2. This is very is very disturbing. My condominium is the Creciente. The COA has been working hard to rebuild using the correct permits. Given supply and demand, and contractor issues, work cannot be done in a timely manner.

    How dare FEMA! It has not been able to get out of its own way in multiple areas in the United States. Maybe, it’s time to revisit the leadership of FEMA. Change is needed.

  3. oo much Power Tripping. Someone’s making up their own rules & has lost sight of the fact that the government’s sole purpose is to do what “We the People” cannot do for ourselves! Yes, it’s purpose is to Serve the People, not to pass down decrees!

  4. Perhaps FMB other municipalities lost the discount because they had a high percentage of unpermitted work, non adherence to the LDC, the FL Building code, ordinances and floodplain regulations. Rules are rules and when they are not met, penalties occur. Sucks but reality. Perhaps the municipalities failed their constituents. We know not the same rules apply to all in many cases. These towns just got caught. Like it or not.

    • so if the town failed and that needs to be proved.. then they should pay the fines.. not have residents who were in total compliance, who were prudent enough to carry Flood insurance and followed all the rules should be penalized..

      • Agreed. You’ll see, FMB leadership failed its residents. Proof will be public soon. The problem is, the town does not hold all to the same standards. And now it’s biting them right in the ass…and the homeowners have to pay for their quid pro quo antics.

      • The staff goes through a training process and is aware of what is required. Release the training that was provided by FEMA. Folks on my street zero permits. The staff has failed education to residents and issuing code citations. No stop work orders posted on these homes. I would sell in minute if values went back up. Just to get away from the politics on this island. Not even going to mention the staff turnover, the water we are drinking and continue to flood from lack of repairs needed to streets.

  5. Where is DeSantis on this? What kind of governor lets this happen and does not say a word? Where are Scott and Rubio? Why do we elect people that don’t do their jobs? Time to clean house!!!!!

  6. FEMA is an administrative agency and any of its final decisions can be appealed. Our FMB town attorney should be aware of this and be prepared to take action quickly. There are time limits to appeal.

  7. Why would anybody be surprised at the federal government’s reversal of policy. They are in the business of incentivizing behavior. Once that behavior is achieved they remove the incentive.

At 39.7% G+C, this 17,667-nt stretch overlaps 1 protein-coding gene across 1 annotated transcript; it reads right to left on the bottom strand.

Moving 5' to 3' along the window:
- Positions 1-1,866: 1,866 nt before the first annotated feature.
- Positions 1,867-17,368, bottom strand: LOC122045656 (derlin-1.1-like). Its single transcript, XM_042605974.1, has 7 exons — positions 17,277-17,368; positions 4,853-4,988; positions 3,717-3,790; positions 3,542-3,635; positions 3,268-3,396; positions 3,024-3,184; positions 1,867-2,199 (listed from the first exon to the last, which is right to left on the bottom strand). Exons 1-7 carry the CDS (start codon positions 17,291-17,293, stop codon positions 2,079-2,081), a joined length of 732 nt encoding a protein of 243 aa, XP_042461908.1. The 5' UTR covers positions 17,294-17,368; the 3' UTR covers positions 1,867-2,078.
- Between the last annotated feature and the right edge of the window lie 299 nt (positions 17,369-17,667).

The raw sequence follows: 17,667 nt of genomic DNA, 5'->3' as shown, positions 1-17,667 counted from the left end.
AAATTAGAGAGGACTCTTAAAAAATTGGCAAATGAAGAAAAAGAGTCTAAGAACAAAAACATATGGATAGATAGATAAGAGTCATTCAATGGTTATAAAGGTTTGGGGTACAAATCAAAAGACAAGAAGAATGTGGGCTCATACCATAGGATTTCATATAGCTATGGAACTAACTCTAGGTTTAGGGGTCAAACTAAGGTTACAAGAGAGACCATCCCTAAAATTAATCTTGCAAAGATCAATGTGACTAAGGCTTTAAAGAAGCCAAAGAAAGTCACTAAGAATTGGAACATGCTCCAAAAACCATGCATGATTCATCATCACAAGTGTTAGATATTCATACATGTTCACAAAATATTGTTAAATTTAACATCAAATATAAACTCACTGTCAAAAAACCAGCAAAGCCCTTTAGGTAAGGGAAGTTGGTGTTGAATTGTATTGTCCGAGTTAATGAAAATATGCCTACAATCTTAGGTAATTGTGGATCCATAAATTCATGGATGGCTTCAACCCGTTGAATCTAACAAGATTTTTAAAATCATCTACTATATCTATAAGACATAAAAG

8. Is there a phone number or email address to reach out to someone to voice frustrations or to try to get some additional answers?

  9. I do not own property on FMB but have been a frequent visitor the past 20 years. I’ve had my share of dealings with FEMA after a house I owned on a golf course in Indiana was placed into a “high risk” A flood zone after flood maps were redrawn! When I finally got through to FEMA I was told that “someone needed to pay for Hurricane Katrina….are you kidding me?!! Our HOA fought over 5 years to get properties removed as we were not even close to a body of water. It took hiring our own hydrologist, engineer, surveyor and lawyer before it was determined that the readings FEMA took were off by 4 feet!!! Good luck but I’m afraid you are up the proverbial shit creek without a paddle.

  10. Do the 105 on the list know they were on the list? Was the analysis of the addresses presented at yesterday’s meeting done back in December when the list was received or just completed since the phone call last Thursday? If it was done in December, was it sent to FEMA?

  11. Such ignorance.

    FEMA/NFIP evaluates and changes CRS ratings as a matter of course, regardless of who is in the White House.

    FEMA/disaster assistance also falls short after catastrophes, regardless of who is in the White House.

  12. Welcome to an administrative STATE (No checks and balances this country was built on). The administrate agencies (FEMA, NOAA, etc.) run unchecked. Administrative agencies have executive, quasi-legislative, and quasi-judicial functions. They can enforce laws and regulations, create new regulations through the rulemaking process, and conduct adjudicatory proceedings involving violations of laws or regulations. These are the law makers, judges and juries that no on voted for!!! The unchecked power of the administrative state presents a serious threat to liberty, democracy, and republican government. Just my opinion!!!

  13. Bottom line it’s all about the money. Their budget just went up 25%, they gave two token municipalities the discount. No appeal, no explanations, sounds fishy. So, theoretically going forward these cities don’t need to follow FEMA building rules? So much for the town doing the right thing.

    • “A few token municipalities”??

      Florida has 244 participating communities with NFIP/CRS ratings, which covers 1.2 million policies with premiums of $807.9 million.

  14. It’s a tough situation. I didn’t expect much further assistance after seeing FEMA not being able to complete their obligations to SWFL. Most residents are still struggling. “FMB Strong” mentality needs to continue. We are on our own. However, I am grateful for what assistance we did get from FEMA. The Feds are done with us. They looked for any reason whether valid or not. It’s up to the State of Florida and residents to lobby this challenge. FEMA’s bank account is empty for US.